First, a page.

368th Fighter Group Nose Art
A brief history and origins of World War 2 Nose Art
Click on images to see full size
Example of Esquire Magazine art used on
397th FS P-47 "Naughty Dotty" flown by
Steve Halpin and also used to decorate an
office wall at Metz AB.
Nose art on Army Air Force planes was very common while the U.S. Navy and Marine Corp held to
a restrictive approach to aircraft markings.  The AAF allowed room for this freedom of expression
and AAF Regulation 35-22, Dated Aug 1944, Authorized decorating any Air Force equipment with
individual designs and encouraged this as a means of increasing morale among the crews.
The main cultural sources of World War Two era nose art were the pin-up girls and comic strips of
the era. The popular men's magazine Esquire provided many design ideas. The most duplicated nose
art images were the product of Esquire's artist Alberto Vargas.  Comic strip characters provided
another source to be duplicated.  The characters of Milt Canniff and others such as Capp, Herblock,
and Sgt. George Baker found there way on planes.  Walt Disney characters also graced the side of
many planes, including the German Ace Adolph Galland who had Mickey Mouse on the side of his
Bf-109E during the battle of Brittan.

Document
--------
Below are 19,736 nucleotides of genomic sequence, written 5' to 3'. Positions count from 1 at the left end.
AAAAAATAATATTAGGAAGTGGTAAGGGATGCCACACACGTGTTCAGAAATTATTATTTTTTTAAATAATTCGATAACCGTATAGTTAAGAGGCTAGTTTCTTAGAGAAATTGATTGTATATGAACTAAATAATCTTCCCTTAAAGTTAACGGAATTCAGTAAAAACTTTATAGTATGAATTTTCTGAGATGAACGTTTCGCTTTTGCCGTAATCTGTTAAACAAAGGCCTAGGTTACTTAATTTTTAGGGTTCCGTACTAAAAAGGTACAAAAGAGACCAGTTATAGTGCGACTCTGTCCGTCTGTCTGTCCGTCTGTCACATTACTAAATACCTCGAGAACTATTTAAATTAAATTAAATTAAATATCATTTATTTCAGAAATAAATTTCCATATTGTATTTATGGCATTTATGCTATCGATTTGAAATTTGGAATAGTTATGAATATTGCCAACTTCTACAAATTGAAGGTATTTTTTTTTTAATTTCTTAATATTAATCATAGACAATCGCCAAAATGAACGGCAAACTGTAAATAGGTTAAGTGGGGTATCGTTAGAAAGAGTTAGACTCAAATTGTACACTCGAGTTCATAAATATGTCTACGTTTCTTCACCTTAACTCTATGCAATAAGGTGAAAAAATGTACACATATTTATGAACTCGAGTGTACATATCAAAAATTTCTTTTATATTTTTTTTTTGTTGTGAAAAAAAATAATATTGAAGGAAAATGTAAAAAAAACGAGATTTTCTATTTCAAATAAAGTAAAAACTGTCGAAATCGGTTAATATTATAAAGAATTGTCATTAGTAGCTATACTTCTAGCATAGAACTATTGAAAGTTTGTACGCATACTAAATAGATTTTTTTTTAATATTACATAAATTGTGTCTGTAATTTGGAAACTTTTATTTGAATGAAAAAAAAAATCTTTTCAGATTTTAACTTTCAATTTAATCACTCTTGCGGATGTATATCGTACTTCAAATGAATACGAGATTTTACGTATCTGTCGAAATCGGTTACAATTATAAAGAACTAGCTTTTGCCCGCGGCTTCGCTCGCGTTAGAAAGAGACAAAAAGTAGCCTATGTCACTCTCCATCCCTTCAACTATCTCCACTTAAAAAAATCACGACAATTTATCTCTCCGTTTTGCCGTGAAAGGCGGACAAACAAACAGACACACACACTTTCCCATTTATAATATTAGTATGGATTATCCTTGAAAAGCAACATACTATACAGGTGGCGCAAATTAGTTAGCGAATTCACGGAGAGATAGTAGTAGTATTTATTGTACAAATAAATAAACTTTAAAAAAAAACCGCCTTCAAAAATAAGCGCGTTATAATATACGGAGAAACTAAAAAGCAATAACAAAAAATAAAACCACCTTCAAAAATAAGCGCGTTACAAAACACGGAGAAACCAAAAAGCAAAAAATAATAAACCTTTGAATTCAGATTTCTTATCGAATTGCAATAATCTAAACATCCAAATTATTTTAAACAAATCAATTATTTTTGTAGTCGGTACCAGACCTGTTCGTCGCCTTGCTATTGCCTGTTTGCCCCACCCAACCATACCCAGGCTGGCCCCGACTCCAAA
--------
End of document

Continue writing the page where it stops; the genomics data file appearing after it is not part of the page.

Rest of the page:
The nose art could also be patriotic related, hometown themes, animals, mystic figures, or maybe a
good luck symbol.  Most planes included a name or slogan to accompany the art.
Many planes had the name of a wife or girl back home, while other expressed the warrior spirit.
Left:  Adolph Galland used Mickey Mouse
on his Bf-109E during the Battle of Brittan.
Alberto Vargas Esquire Magazine
Calender Art
Earl Kielgass from Arizona made reference
to his home and wife Loraine with his art
Nose art could make reference to the pilot
"Crazy Jim":  Jim Gamblin, 396th FS
"Loupin Lou":  Alex LeLoup, 395th FS
"Fearless Dick":  Dick Kik, 395th FS
Some examples of character art.
Nose art portrayal of women in
World War Two can be
characterized as free-spirited and
daring.  Perhaps reflecting a freer
attitude regarding sexuality in the
American culture.  Some nose art
was very sexual in nature.
Some pilots and crew chief's
simply placed the name of their
wife or girl back home.
Clifford Price's D3-K based on the
January 1945 Vargas Esquire Magazine
Calender Art
Sometimes it was just a simple statement.